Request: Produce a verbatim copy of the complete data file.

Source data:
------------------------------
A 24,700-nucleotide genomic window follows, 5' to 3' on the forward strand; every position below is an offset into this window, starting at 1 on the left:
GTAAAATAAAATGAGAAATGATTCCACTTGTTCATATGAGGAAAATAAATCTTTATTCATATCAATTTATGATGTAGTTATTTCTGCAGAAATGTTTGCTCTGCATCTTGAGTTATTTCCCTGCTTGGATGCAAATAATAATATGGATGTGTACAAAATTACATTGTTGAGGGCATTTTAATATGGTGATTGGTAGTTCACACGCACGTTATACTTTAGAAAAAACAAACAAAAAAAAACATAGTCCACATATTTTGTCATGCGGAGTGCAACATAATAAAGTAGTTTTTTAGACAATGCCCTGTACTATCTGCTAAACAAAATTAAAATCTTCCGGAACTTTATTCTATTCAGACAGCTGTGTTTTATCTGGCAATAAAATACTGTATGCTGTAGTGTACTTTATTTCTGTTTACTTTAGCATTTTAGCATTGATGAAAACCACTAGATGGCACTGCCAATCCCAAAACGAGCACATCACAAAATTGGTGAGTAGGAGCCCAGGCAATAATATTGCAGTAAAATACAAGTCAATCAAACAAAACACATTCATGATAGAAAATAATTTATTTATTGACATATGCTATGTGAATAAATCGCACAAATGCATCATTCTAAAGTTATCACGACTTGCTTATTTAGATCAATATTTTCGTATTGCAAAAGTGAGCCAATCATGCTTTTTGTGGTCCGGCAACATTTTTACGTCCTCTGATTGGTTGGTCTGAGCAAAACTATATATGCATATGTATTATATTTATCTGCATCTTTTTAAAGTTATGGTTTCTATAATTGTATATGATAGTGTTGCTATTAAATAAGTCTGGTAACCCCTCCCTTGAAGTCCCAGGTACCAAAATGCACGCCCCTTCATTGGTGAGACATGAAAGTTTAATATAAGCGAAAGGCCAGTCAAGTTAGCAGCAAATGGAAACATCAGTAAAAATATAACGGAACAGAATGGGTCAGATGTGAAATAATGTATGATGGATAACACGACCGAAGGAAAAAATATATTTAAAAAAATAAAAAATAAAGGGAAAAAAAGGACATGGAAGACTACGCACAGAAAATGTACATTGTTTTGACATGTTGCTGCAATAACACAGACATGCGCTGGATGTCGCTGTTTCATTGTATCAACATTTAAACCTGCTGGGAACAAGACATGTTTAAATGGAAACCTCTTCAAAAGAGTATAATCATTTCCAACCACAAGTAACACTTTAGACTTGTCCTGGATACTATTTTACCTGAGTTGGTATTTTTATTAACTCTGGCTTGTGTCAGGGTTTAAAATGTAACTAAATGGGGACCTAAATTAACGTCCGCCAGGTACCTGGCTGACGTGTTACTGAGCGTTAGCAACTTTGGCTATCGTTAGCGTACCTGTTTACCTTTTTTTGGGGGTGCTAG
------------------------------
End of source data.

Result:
A 24,700-nucleotide genomic window follows, 5' to 3' on the forward strand; every position below is an offset into this window, starting at 1 on the left:
GTAAAATAAAATGAGAAATGATTCCACTTGTTCATATGAGGAAAATAAATCTTTATTCATATCAATTTATGATGTAGTTATTTCTGCAGAAATGTTTGCTCTGCATCTTGAGTTATTTCCCTGCTTGGATGCAAATAATAATATGGATGTGTACAAAATTACATTGTTGAGGGCATTTTAATATGGTGATTGGTAGTTCACACGCACGTTATACTTTAGAAAAAACAAACAAAAAAAAACATAGTCCACATATTTTGTCATGCGGAGTGCAACATAATAAAGTAGTTTTTTAGACAATGCCCTGTACTATCTGCTAAACAAAATTAAAATCTTCCGGAACTTTATTCTATTCAGACAGCTGTGTTTTATCTGGCAATAAAATACTGTATGCTGTAGTGTACTTTATTTCTGTTTACTTTAGCATTTTAGCATTGATGAAAACCACTAGATGGCACTGCCAATCCCAAAACGAGCACATCACAAAATTGGTGAGTAGGAGCCCAGGCAATAATATTGCAGTAAAATACAAGTCAATCAAACAAAACACATTCATGATAGAAAATAATTTATTTATTGACATATGCTATGTGAATAAATCGCACAAATGCATCATTCTAAAGTTATCACGACTTGCTTATTTAGATCAATATTTTCGTATTGCAAAAGTGAGCCAATCATGCTTTTTGTGGTCCGGCAACATTTTTACGTCCTCTGATTGGTTGGTCTGAGCAAAACTATATATGCATATGTATTATATTTATCTGCATCTTTTTAAAGTTATGGTTTCTATAATTGTATATGATAGTGTTGCTATTAAATAAGTCTGGTAACCCCTCCCTTGAAGTCCCAGGTACCAAAATGCACGCCCCTTCATTGGTGAGACATGAAAGTTTAATATAAGCGAAAGGCCAGTCAAGTTAGCAGCAAATGGAAACATCAGTAAAAATATAACGGAACAGAATGGGTCAGATGTGAAATAATGTATGATGGATAACACGACCGAAGGAAAAAATATATTTAAAAAAATAAAAAATAAAGGGAAAAAAAGGACATGGAAGACTACGCACAGAAAATGTACATTGTTTTGACATGTTGCTGCAATAACACAGACATGCGCTGGATGTCGCTGTTTCATTGTATCAACATTTAAACCTGCTGGGAACAAGACATGTTTAAATGGAAACCTCTTCAAAAGAGTATAATCATTTCCAACCACAAGTAACACTTTAGACTTGTCCTGGATACTATTTTACCTGAGTTGGTATTTTTATTAACTCTGGCTTGTGTCAGGGTTTAAAATGTAACTAAATGGGGACCTAAATTAACGTCCGCCAGGTACCTGGCTGACGTGTTACTGAGCGTTAGCAACTTTGGCTATCGTTAGCGTACCTGTTTACCTTTTTTTGGGGGTGCTAG